Then there are types of errors, workarounds, team availability and escalation. Some SLAs are centered around application component uptime and individual infrastructure, which is going to be a problem. They should be focused on business outcomes.
Performance targets should be realistic, and points of view cannot be ignored. Although everything should be included in a strong SLA, it is important to keep it as simple as possible, avoiding technical terms that might confuse a client.
It is also important that each SLA is regularly checked and reassessed, as changes happen that can cause an impact, such as response times dropping because of the pandemic, or changes in tax laws and government regulations.
Negotiating an SLA? What to consider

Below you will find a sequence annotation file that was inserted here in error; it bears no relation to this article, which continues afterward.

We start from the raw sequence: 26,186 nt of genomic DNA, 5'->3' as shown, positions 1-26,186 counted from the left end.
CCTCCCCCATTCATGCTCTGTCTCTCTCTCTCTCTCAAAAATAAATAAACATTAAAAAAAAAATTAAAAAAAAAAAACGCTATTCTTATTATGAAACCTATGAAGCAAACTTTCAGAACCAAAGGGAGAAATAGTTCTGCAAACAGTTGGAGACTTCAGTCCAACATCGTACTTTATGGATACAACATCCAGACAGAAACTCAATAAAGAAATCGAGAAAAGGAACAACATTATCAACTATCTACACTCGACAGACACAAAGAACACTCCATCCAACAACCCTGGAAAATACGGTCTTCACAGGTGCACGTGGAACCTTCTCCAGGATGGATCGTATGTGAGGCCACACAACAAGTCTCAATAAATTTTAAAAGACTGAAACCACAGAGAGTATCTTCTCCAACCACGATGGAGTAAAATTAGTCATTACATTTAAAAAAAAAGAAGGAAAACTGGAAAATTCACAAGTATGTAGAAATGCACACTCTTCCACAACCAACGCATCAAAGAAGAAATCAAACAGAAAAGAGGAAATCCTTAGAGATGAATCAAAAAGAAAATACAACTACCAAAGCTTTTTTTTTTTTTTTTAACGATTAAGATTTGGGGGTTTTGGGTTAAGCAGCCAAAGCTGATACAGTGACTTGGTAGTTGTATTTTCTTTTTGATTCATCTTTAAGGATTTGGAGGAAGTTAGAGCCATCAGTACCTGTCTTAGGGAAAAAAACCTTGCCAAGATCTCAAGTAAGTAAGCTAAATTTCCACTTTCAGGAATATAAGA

Taking the role of the client, I would include the following:
- Clear meetings and interaction with the service provider before anything is written down, so I can outline our wishes and they can clear them with their teams.
- Ask the provider to supply a copy of a real SLA that is operating at the moment, so we have some idea of what to ask for and what to expect.
- Decide on operating hours and channels of communication.
- If our requirements are accepted by the provider, I would ask for a draft document in plain language, without any professional terms, so that my team can study it.
- Agree on specific timelines for response, ticket resolution and availability.
- Request a Continual Service Improvement review on a regular agreed basis.
- A reporting phase that is comfortable to both parties, with monitoring and metrics.
- Agree key performance indicators.
- Clear service violation markers for any breach of service provided, agreed between the two parties.
- Look forward to a long and strong relationship with our new business partners!